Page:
Libraries Panel Spotlights Citizen Science, Community Data

Citizen Science & Community Data

On Tuesday, January 31, the Carnegie Mellon University Libraries hosted a panel of experts from around the university for a virtual discussion celebrating the impact of citizen science and community data. Moderator Emma Slayton, the Libraries’ data curation, visualization, and geographic information system (GIS) specialist, explored the exciting work of these CMU leaders as they shared their passion for community-focused projects, innovative approaches to engaging communities in collecting and utilizing their own data, and ideas on how those in academia can support community-led advocacy.

“As data users at Carnegie Mellon, we have so many skills at our fingertips that we leverage in a research environment — but how often are we thinking about the people behind the data sets we’re using?” Slayton said. “It’s our responsibility as citizens to really think about what the data is saying, and make sure we’re representing it truthfully. The panel explored ways to re-center the communities behind the data, and look at how we can learn from them what issues are important and use data specifically to make their lives better.”

Each panelist brought their own unique experience using community data throughout every step of a project. Mickey McGlasson, a community data scientist at CMU’s Community Robotics, Education and Technology Empowerment (CREATE) Lab, shared background about several major projects and working groups in the local environmental justice space.

The first, EarthTime, launched from a partnership between the CREATE Lab and the World Economic Forum to promote data literacy and help local organizations visualize their own data. Next, the Black Equity Coalition, was created in the aftermath of the pandemic, in response to concerns about racial equity in the Pittsburgh region. It initially formed to advocate around data related to COVID, but is now expanding to examine broader issues of public health and injustice.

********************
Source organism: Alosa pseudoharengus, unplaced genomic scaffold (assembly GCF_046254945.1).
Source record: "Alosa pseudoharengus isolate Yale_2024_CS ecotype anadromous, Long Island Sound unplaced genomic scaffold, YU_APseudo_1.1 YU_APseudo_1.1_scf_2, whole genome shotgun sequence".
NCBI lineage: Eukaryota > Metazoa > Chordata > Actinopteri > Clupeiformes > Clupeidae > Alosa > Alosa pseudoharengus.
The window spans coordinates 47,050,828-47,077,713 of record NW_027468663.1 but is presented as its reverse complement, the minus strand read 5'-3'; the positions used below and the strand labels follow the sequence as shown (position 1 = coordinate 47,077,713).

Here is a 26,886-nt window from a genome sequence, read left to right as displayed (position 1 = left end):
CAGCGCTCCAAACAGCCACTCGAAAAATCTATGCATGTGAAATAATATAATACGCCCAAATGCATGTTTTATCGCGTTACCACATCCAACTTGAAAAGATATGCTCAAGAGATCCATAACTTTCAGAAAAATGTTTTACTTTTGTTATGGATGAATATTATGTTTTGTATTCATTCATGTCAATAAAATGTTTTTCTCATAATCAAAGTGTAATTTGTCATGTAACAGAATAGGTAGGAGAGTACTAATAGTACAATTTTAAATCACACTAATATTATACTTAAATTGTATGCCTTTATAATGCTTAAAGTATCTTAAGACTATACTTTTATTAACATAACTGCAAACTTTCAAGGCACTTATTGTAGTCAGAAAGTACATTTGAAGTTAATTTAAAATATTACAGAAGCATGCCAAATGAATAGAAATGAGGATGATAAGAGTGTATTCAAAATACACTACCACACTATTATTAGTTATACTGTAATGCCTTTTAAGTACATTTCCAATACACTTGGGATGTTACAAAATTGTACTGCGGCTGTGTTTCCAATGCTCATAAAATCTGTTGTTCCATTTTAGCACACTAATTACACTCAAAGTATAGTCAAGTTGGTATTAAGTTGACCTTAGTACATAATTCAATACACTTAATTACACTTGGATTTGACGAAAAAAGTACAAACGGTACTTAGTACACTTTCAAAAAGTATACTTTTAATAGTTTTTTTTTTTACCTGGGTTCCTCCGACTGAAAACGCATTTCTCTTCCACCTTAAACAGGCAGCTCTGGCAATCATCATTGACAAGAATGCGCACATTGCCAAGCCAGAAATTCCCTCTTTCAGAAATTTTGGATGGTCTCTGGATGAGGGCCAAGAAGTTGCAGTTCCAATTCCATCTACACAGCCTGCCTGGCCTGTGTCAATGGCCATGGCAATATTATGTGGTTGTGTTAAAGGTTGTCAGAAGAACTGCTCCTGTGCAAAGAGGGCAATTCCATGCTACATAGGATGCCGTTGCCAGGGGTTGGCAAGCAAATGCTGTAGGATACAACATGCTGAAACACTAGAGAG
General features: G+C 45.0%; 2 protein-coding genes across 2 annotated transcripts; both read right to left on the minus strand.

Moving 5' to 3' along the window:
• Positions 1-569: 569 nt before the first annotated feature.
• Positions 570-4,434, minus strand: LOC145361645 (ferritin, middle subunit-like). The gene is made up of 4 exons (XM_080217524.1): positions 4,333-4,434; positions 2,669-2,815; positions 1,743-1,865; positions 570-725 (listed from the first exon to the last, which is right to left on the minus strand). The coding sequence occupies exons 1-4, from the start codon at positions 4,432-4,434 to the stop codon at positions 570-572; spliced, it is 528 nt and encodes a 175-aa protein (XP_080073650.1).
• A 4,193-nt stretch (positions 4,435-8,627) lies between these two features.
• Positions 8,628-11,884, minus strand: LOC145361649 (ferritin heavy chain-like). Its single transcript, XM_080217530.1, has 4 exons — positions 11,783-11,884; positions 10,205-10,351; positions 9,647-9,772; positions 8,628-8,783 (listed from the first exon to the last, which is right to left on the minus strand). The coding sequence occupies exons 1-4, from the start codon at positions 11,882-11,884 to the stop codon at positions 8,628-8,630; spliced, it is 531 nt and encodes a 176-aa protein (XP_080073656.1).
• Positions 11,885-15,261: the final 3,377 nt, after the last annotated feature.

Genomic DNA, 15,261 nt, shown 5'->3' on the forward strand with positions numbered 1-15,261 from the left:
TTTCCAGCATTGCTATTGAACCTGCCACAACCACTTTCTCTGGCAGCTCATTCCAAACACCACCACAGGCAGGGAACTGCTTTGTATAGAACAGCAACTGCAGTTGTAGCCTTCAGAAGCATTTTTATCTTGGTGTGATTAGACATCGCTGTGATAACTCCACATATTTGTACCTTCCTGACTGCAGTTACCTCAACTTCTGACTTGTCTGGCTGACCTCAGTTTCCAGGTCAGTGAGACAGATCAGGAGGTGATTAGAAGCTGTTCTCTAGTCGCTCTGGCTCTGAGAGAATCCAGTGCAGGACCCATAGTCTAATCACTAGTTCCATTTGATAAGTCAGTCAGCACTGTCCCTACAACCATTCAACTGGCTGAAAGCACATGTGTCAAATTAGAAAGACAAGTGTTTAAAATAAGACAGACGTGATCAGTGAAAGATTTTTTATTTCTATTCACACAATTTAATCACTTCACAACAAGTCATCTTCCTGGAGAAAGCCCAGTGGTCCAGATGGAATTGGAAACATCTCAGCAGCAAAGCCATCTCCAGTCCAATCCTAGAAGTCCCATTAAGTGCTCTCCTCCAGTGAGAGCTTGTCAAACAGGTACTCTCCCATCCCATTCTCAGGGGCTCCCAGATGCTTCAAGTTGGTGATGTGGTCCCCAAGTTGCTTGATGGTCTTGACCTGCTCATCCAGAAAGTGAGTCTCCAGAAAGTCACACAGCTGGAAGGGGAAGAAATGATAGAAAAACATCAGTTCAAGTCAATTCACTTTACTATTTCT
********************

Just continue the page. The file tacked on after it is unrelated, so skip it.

McGlasson also discussed the Center for Shared Prosperity (CSP), a Carnegie Mellon University and Heinz Endowments initiative to promote economic empowerment and address inequities in the Pittsburgh Region. The CSP has launched several new projects over the past year and half. “The idea that a university could be a canvas and support agent [for creating systemic change within a local community], without dictating what projects end up being or how they progress, for me, is where the really exciting element of CSP lies,” he said. “It’s a really interesting model for how a university might relate to the community around it — and it’s just getting started.”

From the University Libraries, Director of the Open Source Programs Office (OSPO) Sayeed Choudhury brought his expertise using open science to bridge the gap between academic institutions and community organizations. In his previous role at Johns Hopkins University, he worked with the St. Francis Neighborhood Center to promote more transparent data sharing between local communities and the university, and raise awareness about local health care. He stressed the importance of listening to communities, and giving them the agency to solve their own problems.